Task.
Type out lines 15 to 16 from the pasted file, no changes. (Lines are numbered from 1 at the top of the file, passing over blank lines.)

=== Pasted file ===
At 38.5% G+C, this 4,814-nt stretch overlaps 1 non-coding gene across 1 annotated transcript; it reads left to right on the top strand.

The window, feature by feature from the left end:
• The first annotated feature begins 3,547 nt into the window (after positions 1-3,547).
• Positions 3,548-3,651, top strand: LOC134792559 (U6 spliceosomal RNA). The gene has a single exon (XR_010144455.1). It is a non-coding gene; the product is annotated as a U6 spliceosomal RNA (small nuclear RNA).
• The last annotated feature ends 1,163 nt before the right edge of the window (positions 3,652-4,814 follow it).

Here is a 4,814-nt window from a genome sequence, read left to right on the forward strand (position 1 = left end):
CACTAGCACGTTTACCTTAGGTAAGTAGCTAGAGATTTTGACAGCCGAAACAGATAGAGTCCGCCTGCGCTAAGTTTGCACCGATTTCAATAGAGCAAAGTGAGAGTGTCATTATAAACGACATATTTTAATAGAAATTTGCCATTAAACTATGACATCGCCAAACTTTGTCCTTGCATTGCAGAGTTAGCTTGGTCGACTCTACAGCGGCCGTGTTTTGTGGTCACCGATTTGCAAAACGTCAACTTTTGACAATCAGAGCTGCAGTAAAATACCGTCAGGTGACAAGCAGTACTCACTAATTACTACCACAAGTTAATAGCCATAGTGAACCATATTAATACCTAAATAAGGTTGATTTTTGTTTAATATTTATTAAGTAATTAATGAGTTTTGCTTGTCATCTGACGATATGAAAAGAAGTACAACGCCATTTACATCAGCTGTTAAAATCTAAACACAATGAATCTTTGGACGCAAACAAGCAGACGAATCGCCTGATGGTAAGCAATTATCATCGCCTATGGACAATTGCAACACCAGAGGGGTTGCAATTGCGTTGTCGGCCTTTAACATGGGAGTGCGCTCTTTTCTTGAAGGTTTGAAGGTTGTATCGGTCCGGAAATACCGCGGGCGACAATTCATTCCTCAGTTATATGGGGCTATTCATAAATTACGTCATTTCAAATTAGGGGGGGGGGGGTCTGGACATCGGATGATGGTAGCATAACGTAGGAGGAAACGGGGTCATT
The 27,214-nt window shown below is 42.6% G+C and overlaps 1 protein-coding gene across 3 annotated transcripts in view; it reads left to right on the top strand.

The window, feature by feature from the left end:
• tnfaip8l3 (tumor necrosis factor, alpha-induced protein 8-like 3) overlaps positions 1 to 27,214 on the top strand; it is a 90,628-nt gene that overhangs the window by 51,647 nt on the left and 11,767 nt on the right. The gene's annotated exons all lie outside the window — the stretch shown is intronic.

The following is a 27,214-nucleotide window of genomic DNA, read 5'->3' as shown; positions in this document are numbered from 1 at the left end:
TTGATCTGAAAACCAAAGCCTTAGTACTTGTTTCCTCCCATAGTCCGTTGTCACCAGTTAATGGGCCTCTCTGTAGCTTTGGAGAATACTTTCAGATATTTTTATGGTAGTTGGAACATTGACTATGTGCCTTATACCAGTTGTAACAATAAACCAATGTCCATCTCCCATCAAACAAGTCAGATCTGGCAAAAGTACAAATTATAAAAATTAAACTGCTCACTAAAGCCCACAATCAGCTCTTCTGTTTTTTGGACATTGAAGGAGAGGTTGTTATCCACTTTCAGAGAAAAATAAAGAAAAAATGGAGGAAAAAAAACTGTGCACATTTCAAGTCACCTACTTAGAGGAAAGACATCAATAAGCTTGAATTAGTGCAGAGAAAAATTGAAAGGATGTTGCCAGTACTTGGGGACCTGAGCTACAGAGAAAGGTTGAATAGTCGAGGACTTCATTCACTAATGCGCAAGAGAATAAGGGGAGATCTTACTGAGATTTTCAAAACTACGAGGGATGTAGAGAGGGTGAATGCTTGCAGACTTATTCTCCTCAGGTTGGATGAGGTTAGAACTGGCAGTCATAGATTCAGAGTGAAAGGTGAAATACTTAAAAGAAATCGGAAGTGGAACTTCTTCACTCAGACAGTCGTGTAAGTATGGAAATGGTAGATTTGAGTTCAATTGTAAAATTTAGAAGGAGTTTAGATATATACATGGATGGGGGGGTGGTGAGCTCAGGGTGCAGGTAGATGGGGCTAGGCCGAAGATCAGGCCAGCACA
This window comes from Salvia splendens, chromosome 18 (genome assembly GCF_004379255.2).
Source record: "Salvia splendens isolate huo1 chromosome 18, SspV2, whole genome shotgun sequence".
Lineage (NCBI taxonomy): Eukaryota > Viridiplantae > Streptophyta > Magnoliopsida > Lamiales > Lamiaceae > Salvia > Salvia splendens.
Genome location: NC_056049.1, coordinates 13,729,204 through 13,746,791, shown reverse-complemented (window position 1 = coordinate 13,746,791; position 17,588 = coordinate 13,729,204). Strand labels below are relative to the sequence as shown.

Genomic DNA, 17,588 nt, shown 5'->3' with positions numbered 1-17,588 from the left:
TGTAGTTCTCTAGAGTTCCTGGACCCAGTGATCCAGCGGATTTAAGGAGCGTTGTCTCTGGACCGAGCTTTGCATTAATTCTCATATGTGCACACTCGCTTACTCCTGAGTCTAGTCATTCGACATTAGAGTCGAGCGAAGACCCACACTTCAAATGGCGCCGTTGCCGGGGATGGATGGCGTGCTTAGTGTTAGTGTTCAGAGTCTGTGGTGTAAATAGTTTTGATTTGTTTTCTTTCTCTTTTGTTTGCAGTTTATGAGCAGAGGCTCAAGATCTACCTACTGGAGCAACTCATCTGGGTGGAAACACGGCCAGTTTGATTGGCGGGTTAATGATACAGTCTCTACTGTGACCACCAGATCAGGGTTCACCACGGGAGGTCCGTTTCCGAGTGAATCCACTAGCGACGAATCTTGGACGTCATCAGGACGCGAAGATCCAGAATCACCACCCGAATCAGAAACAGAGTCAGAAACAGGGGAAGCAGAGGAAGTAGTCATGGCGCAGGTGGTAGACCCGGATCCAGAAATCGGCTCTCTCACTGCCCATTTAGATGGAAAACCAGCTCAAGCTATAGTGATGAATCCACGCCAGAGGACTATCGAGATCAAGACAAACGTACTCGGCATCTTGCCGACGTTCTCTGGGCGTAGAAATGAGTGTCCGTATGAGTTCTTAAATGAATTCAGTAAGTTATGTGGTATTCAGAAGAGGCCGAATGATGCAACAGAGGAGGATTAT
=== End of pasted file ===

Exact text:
Lineage (NCBI taxonomy): Eukaryota > Viridiplantae > Streptophyta > Magnoliopsida > Lamiales > Lamiaceae > Salvia > Salvia splendens.
Genome location: NC_056049.1, coordinates 13,729,204 through 13,746,791, shown reverse-complemented (window position 1 = coordinate 13,746,791; position 17,588 = coordinate 13,729,204). Strand labels below are relative to the sequence as shown.